“This here’s Miss Bonnie Parker. I’m Clyde Barrow. We rob banks.”
For anyone not familiar with the film, Bonnie and Clyde stars Warren Beatty and Faye Dunaway as the infamous couple who went on an extended crime spree. He, fresh out of jail when the film starts. She, bored with her life and hungry for adventure. They meet and become a lethal combination in all manner of ways. Aside from Estelle Parsons, Gene Hackman also co-stars as Clyde’s older brother, Buck Barrow.
As far as the violence depicted in Bonnie and Clyde one has to defend it because it’s warranted, even for a 1967 release. There’s really no way to tell that story about those people without showing the violence that is central to their story. Clyde Barrow and Bonnie Parker choose to live a life that comes with violence, they accept it and so should we. I do have to mention that the critics who complained about the romanticizing of violence in the film noted the truth. It is not only romanticized, it is sexualized.
Tagline: “They’re young…they’re in love…and they kill people.”
There is a scene in the film where Clyde shows Bonnie his gun, which she caresses in a sexual manner as it clearly arouses her. She finds the gun and all that it stands for powerful and exciting and it is the deciding factor in her joining him in his life of crime, a life that’s the opposite of her boring life in a small town as a waitress. Further, Clyde is impotent as he can’t seem to have intimate relations with her but she doesn’t seem to care all that much since their life together is so full of excitement. The gun and the power that comes with it replaces, quite satisfactorily for both characters, the power and sensuality they don’t have otherwise. A lethal replacement but one nonetheless.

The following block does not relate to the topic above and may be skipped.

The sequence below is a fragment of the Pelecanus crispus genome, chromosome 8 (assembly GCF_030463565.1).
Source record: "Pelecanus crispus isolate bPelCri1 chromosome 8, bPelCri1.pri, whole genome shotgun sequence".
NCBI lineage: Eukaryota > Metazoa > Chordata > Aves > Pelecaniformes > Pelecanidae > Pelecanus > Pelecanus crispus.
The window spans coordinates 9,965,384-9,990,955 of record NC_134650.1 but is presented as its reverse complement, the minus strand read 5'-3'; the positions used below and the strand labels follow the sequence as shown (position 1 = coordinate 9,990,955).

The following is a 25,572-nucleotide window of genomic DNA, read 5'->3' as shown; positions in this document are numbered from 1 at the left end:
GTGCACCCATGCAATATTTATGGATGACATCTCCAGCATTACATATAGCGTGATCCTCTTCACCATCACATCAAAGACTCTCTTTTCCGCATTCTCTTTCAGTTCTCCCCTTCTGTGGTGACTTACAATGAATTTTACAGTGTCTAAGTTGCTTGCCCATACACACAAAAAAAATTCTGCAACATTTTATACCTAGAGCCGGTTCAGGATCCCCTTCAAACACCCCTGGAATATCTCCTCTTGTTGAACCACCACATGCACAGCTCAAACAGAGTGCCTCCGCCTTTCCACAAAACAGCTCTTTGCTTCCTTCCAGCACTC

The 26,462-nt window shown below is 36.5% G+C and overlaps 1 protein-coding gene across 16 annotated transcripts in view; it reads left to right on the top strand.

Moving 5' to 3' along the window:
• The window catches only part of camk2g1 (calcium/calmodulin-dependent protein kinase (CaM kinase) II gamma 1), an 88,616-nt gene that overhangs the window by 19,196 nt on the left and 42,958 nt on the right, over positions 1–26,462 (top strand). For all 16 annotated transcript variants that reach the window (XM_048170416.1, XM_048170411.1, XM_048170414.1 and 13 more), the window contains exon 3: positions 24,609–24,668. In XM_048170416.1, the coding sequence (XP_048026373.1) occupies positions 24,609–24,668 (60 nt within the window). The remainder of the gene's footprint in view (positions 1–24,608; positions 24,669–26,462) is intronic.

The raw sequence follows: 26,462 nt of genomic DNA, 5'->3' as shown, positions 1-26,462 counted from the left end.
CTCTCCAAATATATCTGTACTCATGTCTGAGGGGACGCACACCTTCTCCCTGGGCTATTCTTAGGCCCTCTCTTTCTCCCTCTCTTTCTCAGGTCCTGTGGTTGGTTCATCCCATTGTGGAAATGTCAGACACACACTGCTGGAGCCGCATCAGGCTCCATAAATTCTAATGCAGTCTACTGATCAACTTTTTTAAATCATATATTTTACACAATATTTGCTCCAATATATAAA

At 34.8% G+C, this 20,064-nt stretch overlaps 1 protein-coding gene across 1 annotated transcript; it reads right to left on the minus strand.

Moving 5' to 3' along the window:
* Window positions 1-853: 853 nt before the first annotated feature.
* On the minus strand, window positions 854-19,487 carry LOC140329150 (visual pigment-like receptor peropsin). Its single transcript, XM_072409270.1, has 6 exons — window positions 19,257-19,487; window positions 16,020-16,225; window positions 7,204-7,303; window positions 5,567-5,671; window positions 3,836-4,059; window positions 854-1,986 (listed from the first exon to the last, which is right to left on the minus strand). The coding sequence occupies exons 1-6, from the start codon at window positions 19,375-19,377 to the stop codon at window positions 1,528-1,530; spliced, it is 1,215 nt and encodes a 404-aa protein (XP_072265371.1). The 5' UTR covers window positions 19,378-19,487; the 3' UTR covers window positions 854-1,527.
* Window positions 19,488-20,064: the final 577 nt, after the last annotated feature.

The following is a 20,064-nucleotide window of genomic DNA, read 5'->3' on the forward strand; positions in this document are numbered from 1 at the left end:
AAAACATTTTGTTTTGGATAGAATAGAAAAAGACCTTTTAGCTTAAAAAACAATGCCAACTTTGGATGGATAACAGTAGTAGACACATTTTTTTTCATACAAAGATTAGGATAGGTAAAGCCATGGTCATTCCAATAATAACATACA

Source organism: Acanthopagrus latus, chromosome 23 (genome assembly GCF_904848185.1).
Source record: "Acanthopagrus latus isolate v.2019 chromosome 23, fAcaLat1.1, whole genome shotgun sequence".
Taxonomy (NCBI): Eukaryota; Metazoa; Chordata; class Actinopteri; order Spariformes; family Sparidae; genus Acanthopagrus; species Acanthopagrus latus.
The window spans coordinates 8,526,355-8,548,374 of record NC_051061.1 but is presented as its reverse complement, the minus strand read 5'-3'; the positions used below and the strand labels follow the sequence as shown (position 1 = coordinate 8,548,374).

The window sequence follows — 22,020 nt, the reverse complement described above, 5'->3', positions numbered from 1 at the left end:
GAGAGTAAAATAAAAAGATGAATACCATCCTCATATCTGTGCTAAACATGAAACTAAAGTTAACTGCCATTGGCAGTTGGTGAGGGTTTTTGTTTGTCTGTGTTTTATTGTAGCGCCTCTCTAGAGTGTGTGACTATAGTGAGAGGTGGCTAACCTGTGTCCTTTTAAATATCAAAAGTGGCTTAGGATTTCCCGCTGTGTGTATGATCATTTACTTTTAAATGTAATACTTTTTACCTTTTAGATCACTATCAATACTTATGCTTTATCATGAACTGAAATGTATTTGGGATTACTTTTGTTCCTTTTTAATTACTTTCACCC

Interestingly, as depicted in the film, I don’t think Bonnie and Clyde (Clyde in particular) consider themselves violent people. They openly introduce themselves as bank robbers and are proud of their chosen profession and the fact that they are so good at running from the law. The violence they are forced to commit is just that, something that they have to do to continue to live – or so they see, aside from the adventure. They are not proud about having to kill people. There is also a Robin Hood quality to Clyde. He intends to rob banks and large institutions but is not interested at all in stealing from the “little man” as we see during one of the bank robberies where an old man offers him his money and Clyde tells him to keep it. I assume he thinks that society has so much that what difference would it make if some of that lands in his hands. Also during a robbery in a convenience store Clyde is insulted that one of the men attacks him. “I ain’t against him” he says as he goes back to the car nursing his wounds. He makes a separation between the individuals and what he takes from the store, he doesn’t mean to steal from them. Finally, it bears mention that Clyde also plays the role of peacekeeper in their little gang. Whenever the two women are at odds (Bonnie and Blanche) he steps in and tries to keep the peace. He cares about the other gang members’ feelings and shares the wealth equally among them all, despite whatever role they played in the heists – surely the annoying Blanche didn’t deserve the same amount as the others, despite her argument to the contrary.